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Dependence of Predicted Dewatering on Size of Hydraulic Stress Used for Groundwater Model Calibration

Cristian Pereira, Vladimir Ugorets
Tuesday, June 12, 2018
First presented: 
Mine Water Solutions 2018
Published paper
Accurate predictions of long-term dewatering requirements by groundwater models depend on the quality of calibrated hydraulic parameters and boundary conditions. The latter is very important for large-scale dewatering projects when drawdown propagates a significant distance away from the mine area and predicted mine inflow/dewatering rates predominantly depend on the hydrogeological behavior of the model boundaries. This paper presents the results of a multiyear data collection and groundwater modeling study to define large-scale dewatering requirements for a mine project in a complex hydrogeological setting characterized by large bedrock transmissivity and groundwater storage, high recharge from precipitation, and the presence of leaky lateral and vertical boundaries. Over a period of 5 years, dewatering requirements were evaluated for scoping, pre-feasibility, and feasibility studies using a groundwater model calibrated to various hydraulic stresses, including short-term hydrogeological testing in geotechnical boreholes, 2 to 3 day airlift tests, 5 to 14 day pumping tests in prototype dewatering wells, one year of highly variable flow and water level data obtained during exploration decline (initial mine) dewatering, and observations of groundwater recovery once dewatering ceased.
Based on the size and length of the hydraulic stress applied to the groundwater system and observed responses, a series of conceptual and numerical models were developed for the project. When new data were obtained, an iterative approach was used to evaluate the robustness of the model calibration, assess the validity of the conceptual model, and revise to the predicted dewatering requirements. In total, the groundwater model was recalibrated five times to account for new data. The process required revising the conceptual model with regards to transmissivity, vertical hydraulic conductivity, groundwater storage, recharge from precipitation, and boundary conditions. Dewatering predictions were completed for two mining methods (block cave and open pit) and the high variation in predicted dewatering requirements highlights the importance of understanding vertical recharge to the groundwater system and the hydrogeological role of lateral model boundaries. In complex hydrogeological systems, these two factors cannot be precisely evaluated based on short- to intermediate-term hydraulic testing; model calibration to long-term testing provided superior input to the conceptual models and resulted in more defensible mine dewatering predictions. Predictability of the final version of the model was verified by reproducing groundwater recovery observed during flooding of the exploration decline.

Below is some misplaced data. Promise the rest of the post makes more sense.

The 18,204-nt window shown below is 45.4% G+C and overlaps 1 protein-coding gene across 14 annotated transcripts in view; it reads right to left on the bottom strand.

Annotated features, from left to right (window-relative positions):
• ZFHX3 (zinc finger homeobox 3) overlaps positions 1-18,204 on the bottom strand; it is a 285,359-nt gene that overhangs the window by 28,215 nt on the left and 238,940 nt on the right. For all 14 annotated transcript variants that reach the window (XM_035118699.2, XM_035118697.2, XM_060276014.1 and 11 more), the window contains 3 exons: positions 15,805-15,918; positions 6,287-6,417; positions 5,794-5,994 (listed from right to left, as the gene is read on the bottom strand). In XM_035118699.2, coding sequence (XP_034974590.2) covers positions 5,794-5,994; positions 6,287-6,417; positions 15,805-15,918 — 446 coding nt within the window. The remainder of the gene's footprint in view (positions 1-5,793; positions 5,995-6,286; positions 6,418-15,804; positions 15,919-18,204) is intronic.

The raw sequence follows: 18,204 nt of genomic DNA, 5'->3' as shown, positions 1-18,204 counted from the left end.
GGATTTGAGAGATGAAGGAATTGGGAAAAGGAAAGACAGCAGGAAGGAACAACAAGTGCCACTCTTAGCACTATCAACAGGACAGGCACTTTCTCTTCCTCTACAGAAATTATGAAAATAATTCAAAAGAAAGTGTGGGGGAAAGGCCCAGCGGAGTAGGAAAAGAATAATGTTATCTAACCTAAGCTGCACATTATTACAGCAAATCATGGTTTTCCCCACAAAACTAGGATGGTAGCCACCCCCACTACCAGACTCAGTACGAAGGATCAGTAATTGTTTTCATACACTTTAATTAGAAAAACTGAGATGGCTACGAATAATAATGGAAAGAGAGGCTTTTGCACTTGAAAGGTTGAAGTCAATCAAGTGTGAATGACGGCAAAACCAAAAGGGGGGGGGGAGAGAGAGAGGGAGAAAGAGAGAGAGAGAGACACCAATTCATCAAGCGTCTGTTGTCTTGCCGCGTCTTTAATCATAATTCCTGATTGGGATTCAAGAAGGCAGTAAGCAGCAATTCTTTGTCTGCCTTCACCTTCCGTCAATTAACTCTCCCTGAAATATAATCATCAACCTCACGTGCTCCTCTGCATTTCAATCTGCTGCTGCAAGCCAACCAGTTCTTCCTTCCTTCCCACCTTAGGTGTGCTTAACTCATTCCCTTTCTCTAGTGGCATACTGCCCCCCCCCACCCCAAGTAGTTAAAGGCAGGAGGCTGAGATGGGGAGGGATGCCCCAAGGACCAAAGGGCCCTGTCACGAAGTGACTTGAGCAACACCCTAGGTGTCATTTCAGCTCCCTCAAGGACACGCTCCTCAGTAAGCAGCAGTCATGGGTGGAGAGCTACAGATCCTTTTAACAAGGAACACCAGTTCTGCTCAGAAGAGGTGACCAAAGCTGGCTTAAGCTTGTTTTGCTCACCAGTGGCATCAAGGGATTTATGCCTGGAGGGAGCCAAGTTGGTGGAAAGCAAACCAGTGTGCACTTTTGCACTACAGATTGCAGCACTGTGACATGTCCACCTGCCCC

Feature Author

Cristian Pereira
Cristian Pereira is a geologist with more than 15 years of experience executing projects in the area of hydrogeology in Chile, USA, Canada, Colombia, Phillippines, Mexico and Argentina, with emphasis in conceptual and numeric modeling, as well as evaluation of underground water resources, mine dewatering requirements, environmental impacts of mining, pit lake infilling, brine extraction and pore pressure analysis. He has experience in field work, including control of Barber and Reverse Air type drilling, regional and local geological mapping, design and supervision of long and short duration pumping tests, and work with instruments with pressure transducers. He is skilled in the preparation of interpretative and compilation reports, management and creation of data bases (hydrological, bibliographic) and logistics. He has experience with hydrogeological interpretative software (Hidrochem, Aquifer Test, Aquasolve, among others), of Hydrogeological Modeling (Visual ModFlow and FeFlow) and geographic information systems (MapInfo).
Senior Hyrdogeologist
SRK Denver
Dr. Vladimir Ugorets

Dr. Vladimir Ugorets, Principal Hydrogeologist, has more than 35 years of professional experience in hydrogeology, developing and implementing groundwater flow and solute-transport models related to mine dewatering, groundwater contamination, and water resource development.  Dr. Ugorets’ areas of expertise are in design and optimization of extraction-injection wellfields, development of conceptual and numerical groundwater flow and solute-transport models, and dewatering optimization for open-pit, underground and ISR mines.

Principal Consultant - Groundwater Management and Hydrogeology
SRK Denver
SRK Australia